Unfortunately, Congressional Republicans are starting to take their cues from their nominee, with all but 20 of them voting last week to end enlistment programs that grants citizenship status to undocumented immigrants who came here as children, who already have legal residency in the United States, and who simply want to serve in our Armed Forces. This trend is disturbing. It is one thing for a fringe political candidate who won a plurality of G.O.P. voters to suggest such dangerous polices; it is another for Congressional Republicans to pick up and carry that flag in the House.
As veterans who have fought for our country abroad and then at home, we simply cannot stay silent while un-American attacks on other minority groups are given voice.
Sixty-six years to the day after our military went to fight a war as an integrated force for the first time, we hope the American people will stand up for those who are fighting on our behalf.

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CONYERS: Attorney General Schuette's Lawsuit Wont't Undo the Damage Flint Has Suffered

Washington, D.C. – Congressman John Conyers, Jr. (MI-13) released the following statement on the lawsuit filed by Michigan Attorney General Bill Schuette:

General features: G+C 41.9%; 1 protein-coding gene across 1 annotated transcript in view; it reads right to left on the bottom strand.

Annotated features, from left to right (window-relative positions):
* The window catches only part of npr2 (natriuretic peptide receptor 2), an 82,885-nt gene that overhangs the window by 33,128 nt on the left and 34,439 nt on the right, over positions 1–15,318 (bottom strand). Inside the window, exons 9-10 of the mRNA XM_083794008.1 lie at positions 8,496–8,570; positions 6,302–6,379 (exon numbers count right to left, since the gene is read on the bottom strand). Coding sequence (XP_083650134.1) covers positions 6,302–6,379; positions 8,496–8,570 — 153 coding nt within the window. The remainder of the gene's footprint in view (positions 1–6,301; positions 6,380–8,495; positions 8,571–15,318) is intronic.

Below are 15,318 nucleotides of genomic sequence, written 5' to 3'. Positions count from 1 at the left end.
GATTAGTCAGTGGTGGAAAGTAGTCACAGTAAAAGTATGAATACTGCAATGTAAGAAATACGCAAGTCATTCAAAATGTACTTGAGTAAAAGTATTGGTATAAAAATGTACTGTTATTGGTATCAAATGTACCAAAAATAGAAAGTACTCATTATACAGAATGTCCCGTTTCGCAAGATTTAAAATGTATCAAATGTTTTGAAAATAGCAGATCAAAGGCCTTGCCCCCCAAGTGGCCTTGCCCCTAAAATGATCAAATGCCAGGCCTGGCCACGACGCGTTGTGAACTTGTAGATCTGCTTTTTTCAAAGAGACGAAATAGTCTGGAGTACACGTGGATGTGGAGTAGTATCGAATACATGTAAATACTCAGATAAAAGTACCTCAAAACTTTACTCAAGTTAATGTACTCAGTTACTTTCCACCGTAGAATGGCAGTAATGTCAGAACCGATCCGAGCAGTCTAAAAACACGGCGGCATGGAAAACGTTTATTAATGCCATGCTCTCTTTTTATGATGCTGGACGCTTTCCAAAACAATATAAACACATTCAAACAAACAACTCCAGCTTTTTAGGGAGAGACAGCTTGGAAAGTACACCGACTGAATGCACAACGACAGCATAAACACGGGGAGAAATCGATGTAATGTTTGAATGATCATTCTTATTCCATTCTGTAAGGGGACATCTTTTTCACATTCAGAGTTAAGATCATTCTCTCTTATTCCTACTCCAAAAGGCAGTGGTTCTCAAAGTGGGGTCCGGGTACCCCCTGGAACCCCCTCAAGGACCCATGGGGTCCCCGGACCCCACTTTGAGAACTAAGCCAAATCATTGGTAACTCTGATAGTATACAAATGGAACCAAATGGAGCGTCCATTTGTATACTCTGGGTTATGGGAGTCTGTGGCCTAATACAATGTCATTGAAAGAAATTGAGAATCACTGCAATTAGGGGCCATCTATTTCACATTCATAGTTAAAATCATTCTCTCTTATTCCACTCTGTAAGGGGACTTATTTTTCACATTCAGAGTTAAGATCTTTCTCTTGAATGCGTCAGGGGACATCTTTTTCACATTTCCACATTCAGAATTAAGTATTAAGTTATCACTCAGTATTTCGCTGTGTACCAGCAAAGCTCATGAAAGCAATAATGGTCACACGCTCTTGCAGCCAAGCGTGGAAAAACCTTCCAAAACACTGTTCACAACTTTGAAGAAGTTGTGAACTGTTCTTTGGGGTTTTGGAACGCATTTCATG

Dean of the U.S. House
of Representatives
John Conyers, Jr.
“While  Schuette’s lawsuit may represent some measure of accountability for those who failed to exercise due care in carrying out Governor Snyder’s takeover of the Flint water system, it will do nothing to undo the damage that Flint’s citizens have already suffered and continue to suffer each day.  If Mr. Schuette dedicated his resources to environmental protection instead of using them to sue the Environmental Protection Agency to allow increased mercury pollution for special interests in Michigan, Flint’s families would not be struggling with the anguish and uncertainty they presently face.

“The simple fact is that no matter how many people are prosecuted or sued by Attorney General Schuette, it will not undo the damage Flint has suffered. Unfortunately, it seems that in Michigan, there are two water quality standards: the one that wealthy communities who supported Governor Snyder receive, and the one forced upon minority, low-income communities who are politically unimportant to our Republican-controlled state government.

“If the facts bear out that these two companies used an insufficient level of care, then they should absolutely be held accountable and pay a price for their actions.  Sadly, it seems like Governor Snyder and Attorney General Schuette have no interest in holding themselves to that same standard of which they are now—finally—holding to others.  In one important respect, the lawsuits change nothing, the people of the State of Michigan are paying hundreds of thousands of dollars to attorneys to protect those largely at fault.